Texas-Style Brisket

Recipe courtesy of Matt Pittman of Meat Church. You can read more about Matt and Meat Church on P30 of our Lifestyle Magazine.

This brisket is wonderful alone or served with soft tortillas and taco toppings.

Ingredients

  • One 10 to 12 lb (4.5 to 5.5 kg) whole packer brisket (Choice or higher)

Instructions

Mix the rub ingredients (listed below) in a large bowl. This mix will make more than you need for one brisket; store the remainder in an airtight container.

Trim the excess fat and silver skin from the brisket. Also, remove any “hard” pieces of fat as they will not render off during the cooking process. Trim the fat off the bottom of the brisket leaving only ¼ in (6 mm) fat. Apply rub to all sides of the meat liberally … I mean liberally! Cover the brisket and place in the refrigerator to marinate overnight.

Set the EGG for indirect cooking with the convEGGtor at 250°F/121°C.

Place the brisket on the grid, fat-side down – this is my preference, but highly debated in the barbecue world. Fat-side up is fine if that is your preference, but fat down is what many competitors do as it gives you a much better presentation. When the meat reaches an internal temperature of 160°F/71°C, double wrap the brisket in non-waxed butcher paper or aluminum foil – this is what we call the Texas crutch. The bark will have formed nicely by this point.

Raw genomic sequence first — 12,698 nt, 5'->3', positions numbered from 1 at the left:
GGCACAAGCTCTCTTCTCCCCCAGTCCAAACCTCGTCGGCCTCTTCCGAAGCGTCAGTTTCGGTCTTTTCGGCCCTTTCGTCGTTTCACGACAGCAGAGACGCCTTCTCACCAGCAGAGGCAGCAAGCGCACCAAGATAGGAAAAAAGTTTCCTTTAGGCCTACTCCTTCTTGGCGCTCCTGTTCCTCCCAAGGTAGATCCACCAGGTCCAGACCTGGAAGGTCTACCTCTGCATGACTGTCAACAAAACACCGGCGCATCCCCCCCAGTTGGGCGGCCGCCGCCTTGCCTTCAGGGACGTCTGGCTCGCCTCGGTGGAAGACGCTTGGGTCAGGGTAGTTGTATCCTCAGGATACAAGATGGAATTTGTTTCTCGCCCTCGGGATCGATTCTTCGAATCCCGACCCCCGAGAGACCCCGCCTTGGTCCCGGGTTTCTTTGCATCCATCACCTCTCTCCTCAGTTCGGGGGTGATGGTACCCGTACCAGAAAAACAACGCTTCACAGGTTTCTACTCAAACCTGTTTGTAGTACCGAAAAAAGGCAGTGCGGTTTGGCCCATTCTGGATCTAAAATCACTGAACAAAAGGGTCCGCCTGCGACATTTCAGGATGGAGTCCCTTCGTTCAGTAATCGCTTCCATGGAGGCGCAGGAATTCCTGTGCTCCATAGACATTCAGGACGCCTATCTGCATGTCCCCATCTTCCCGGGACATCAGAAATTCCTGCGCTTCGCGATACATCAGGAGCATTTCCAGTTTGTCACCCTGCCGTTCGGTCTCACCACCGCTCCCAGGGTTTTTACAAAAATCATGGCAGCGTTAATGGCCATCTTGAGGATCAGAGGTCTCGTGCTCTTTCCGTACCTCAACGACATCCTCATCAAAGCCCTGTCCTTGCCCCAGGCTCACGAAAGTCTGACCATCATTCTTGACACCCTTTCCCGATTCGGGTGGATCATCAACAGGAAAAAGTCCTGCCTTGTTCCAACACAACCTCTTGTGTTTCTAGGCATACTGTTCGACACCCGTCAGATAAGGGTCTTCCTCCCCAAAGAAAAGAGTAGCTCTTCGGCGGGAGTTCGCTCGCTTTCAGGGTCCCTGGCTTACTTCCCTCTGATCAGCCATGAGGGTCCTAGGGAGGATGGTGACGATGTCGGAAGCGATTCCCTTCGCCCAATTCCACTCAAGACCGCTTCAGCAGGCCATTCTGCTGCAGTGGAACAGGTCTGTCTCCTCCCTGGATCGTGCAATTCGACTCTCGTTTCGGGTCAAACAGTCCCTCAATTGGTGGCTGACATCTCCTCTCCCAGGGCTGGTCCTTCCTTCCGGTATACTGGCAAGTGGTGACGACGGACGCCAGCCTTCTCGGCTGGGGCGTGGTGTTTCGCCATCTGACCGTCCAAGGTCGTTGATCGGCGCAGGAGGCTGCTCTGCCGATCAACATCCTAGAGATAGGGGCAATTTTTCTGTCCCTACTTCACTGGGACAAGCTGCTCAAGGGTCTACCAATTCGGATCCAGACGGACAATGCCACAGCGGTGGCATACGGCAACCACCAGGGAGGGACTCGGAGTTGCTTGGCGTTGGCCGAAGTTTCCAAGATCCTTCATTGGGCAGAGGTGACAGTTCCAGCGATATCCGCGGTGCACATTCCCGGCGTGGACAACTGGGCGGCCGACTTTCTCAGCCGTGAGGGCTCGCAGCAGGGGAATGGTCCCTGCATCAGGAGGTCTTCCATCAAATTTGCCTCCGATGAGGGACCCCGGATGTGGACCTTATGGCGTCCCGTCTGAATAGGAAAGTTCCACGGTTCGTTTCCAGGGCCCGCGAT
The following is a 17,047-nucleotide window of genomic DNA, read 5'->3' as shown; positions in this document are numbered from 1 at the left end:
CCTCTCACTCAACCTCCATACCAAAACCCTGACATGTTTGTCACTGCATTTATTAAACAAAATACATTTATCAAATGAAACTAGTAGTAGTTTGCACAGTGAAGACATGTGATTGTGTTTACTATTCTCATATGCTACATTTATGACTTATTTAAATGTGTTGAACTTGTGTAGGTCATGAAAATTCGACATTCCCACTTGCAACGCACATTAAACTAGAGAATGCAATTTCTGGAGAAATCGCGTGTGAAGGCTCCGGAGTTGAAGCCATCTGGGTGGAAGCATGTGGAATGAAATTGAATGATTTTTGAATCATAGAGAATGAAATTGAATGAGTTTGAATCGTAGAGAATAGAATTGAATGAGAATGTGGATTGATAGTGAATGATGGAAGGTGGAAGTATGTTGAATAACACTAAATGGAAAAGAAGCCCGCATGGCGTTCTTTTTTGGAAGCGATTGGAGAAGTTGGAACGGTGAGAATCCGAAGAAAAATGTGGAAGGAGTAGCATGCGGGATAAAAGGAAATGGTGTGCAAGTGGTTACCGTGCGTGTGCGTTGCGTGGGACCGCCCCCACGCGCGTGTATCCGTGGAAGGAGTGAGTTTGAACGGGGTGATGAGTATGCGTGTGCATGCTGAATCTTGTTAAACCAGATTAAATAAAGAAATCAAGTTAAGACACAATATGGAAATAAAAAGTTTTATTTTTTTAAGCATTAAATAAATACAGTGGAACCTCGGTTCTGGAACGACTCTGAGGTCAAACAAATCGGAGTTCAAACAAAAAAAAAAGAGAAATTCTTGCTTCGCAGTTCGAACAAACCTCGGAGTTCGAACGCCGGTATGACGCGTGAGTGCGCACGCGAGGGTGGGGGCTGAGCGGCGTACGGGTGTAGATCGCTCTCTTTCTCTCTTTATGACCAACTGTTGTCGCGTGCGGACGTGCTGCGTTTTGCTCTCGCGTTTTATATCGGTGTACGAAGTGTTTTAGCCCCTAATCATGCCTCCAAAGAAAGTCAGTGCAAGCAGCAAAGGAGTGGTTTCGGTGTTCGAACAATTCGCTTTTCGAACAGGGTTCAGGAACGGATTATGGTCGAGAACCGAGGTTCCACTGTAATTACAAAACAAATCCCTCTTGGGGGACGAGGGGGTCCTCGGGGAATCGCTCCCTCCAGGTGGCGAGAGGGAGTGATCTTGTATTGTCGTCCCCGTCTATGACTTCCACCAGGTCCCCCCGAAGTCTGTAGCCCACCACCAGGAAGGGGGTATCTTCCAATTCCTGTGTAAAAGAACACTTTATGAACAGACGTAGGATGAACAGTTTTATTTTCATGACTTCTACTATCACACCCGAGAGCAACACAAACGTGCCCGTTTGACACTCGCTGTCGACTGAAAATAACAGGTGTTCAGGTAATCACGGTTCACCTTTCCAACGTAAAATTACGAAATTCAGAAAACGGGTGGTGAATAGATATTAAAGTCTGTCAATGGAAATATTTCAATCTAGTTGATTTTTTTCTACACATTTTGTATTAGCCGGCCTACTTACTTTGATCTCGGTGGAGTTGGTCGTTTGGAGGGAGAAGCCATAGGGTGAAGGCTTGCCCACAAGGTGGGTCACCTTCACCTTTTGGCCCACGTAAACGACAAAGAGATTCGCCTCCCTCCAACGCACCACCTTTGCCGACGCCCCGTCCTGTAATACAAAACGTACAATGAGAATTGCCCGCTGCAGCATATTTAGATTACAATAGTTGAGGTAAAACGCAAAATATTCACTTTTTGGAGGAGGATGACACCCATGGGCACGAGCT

Continue to smoke the brisket until the meat is “probe tender,” which means when you probe it there is no resistance … think of a toothpick in a cake. Each piece of meat is different but this will likely be at an internal temperature of between 200-202°F/93-94°C. Remove the brisket from the EGG, wrap in a towel and place in a cooler for at least one hour. This will allow the juices to re-distribute in the meat. Unwrap the brisket and slice against the grain.

Brisket Rub Ingredients

  • 1 cup (240 ml) coarsely ground pepper
  • 1 cup (240 ml) non-iodized salt
  • ¼ cup (60 ml) granulated garlic
  • ¼ cup (60 ml) onion powder
  • ¼ cup (60 ml) paprika

Brisket Rub Instructions

See above instructions…but how about we listen to Matt’s podcast!!

29 thoughts on “Texas-Style Brisket

  1. Loved the interview.

    This is the first one I listened to so I was really interested in learning a bit about how to do a brisket the best way on the egg, such as amount time per pound, special tips, etc..

    I’m new on the egg but have traveled to Texas a lot and really love the way brisket is done there.

    Good stuff!

    1. Most of us in Texas use Oak or Pecan. I use pecan chunks with Oak Lump on Beef.
      Never Mesquite.
      Mesquite is used by some on Chicken but I NEVER use it. I don’t want my food to
      taste like an ashtray.

      1. When I grew up in the Hill Country of Texas we always used Mesquite for beef. Often a half calf was placed on an open pit and cooked over the wood. Everybody does like their own taste of wood for cooking. We did use pecan for wild game, venison, dove and duck. I alway remember having to cut the trees down in the pasture, so the wood was not dried. We had a pecan orchard where we got out pecan wood.

  2. This may be a little obvious, but you’ll want to use mesquite or post oak. I use Aaron Franklin’s central Texas method of only salt and pepper. When it stalls in the 160s, I wrap with butcher paper and a little Worcester and put it back on until finished. If you can wait 3 or even 4 hours after pulling it off before you slice it.